Some things are funny because they’re funny; other things are funny (at least to me) because they’re so outrageous that the brain realizes the alternatives are fury, depression, or maybe furious depression, and it does what it can to channel that.
This is the second kind of thing.
Ken White reports today on the opinion in United States v. Fowlkes, in which that notoriously liberal Ninth Circuit actually went so far as to impose (some) limits on cops yanking things out of your ass. See “Ninth Circuit Imposes (Some) Limits On Cops Yanking Things Out of Your Ass,” Popehat (Sept. 30, 2015).
I imagine some of you, probably the non-lawyers, believed there were already some limits on cops yanking things out of your ass, or, for that matter, putting things in it, which is often a required precursor to such yanking. Technically there are such limits, though I’m sure somebody out there would be willing to debate whether the Founders ever contemplated, when crafting the Fourth Amendment, the possibility that the government they were creating might one day employ agents to look up citizen asses on a regular basis.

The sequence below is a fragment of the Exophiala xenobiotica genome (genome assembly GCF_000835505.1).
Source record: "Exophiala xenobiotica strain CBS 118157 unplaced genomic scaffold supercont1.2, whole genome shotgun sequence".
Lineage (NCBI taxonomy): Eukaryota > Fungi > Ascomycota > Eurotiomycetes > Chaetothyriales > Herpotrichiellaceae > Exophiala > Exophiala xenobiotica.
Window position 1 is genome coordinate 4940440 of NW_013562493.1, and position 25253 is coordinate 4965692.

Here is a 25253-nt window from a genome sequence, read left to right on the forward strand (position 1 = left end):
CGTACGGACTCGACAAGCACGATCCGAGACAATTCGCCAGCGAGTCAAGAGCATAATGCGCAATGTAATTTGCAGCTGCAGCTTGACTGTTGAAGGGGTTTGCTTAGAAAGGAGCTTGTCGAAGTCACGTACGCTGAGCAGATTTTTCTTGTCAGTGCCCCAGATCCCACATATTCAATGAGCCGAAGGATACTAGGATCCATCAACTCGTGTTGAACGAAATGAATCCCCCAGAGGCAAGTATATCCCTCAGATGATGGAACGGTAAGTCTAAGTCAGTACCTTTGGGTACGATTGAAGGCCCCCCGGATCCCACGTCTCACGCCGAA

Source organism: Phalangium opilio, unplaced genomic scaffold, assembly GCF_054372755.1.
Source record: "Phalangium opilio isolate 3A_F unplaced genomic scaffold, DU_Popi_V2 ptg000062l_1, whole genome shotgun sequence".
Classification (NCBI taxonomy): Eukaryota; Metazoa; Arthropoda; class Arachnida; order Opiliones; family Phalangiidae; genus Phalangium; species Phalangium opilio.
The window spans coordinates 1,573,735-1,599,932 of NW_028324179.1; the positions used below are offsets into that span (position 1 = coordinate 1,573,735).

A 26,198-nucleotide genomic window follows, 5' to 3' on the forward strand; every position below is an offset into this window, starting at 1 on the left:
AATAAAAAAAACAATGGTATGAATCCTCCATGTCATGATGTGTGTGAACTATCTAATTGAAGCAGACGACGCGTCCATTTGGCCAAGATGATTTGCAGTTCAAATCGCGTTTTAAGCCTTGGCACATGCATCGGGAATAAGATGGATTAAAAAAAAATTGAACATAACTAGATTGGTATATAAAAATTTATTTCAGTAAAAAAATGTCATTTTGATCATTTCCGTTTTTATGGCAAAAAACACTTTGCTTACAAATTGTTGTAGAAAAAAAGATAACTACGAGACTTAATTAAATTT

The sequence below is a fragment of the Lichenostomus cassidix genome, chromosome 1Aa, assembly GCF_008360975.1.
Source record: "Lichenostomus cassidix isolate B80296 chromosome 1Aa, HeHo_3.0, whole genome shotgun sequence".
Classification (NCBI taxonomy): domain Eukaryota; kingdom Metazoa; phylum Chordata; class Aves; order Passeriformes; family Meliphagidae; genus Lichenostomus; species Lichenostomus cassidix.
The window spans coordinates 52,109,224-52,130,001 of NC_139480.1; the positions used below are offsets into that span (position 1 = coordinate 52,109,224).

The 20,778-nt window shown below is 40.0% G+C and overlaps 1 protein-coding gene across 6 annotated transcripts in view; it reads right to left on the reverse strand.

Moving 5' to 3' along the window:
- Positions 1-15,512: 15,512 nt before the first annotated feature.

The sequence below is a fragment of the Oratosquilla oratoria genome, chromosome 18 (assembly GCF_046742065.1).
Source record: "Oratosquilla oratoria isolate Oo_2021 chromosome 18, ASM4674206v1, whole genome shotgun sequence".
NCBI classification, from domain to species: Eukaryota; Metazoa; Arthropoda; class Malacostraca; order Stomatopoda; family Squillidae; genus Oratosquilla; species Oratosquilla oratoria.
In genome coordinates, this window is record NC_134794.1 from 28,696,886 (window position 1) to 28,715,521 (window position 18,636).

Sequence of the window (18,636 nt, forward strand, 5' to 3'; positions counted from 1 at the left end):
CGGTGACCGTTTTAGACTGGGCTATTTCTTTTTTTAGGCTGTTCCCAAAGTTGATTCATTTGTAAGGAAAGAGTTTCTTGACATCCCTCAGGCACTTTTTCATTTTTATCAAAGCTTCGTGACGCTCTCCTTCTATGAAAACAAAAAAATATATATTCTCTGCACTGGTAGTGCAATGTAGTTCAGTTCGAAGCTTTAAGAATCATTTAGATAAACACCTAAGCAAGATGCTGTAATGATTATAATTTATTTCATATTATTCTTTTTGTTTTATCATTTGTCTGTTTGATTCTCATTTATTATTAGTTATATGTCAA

For why declare [in a Bill of Rights] that things shall not be done which there is no power to do? Why, for instance, should it be said that constables may not invade the buttocks of the citizenry, when no power is given by which such spelunking could be justified? I will not contend that such a provision would confer a regulating power; but it is evident that it would furnish, to men disposed to usurp, a plausible pretense for claiming that power.
Alexander Hamilton, Federalist No. 84 (first draft)
The right of the people to be secure in their persons, anuses, rectums, colons, houses, papers, and effects, against unreasonable searches and seizures, shall not be violated, and no Warrants shall issue, but upon probable cause, supported by Oath or affirmation, and particularly describing the place or buttocks to be searched, and the persons or things to be seized.
U.S. Const., amend. IV (rejected draft)
They probably didn’t, partly because (1) there was no such thing as a police force at the time and (2) they assumed we would not all go completely insane in less than 300 years.
Anyway, the case stems from (wait for it) yet another battle in the War on Drugs, specifically a DEA/Long Beach PD operation in 2006. After (constitutionally) gathering enough evidence to arrest Mr. Fowlkes for dealing crack, the LBPD brought him to the city jail for “processing.” This involved a strip search, and (unfortunately) visual strip searches have been held constitutional in this context regardless of what you’ve been arrested for, so that would also have been constitutional here.
But then the real fun began.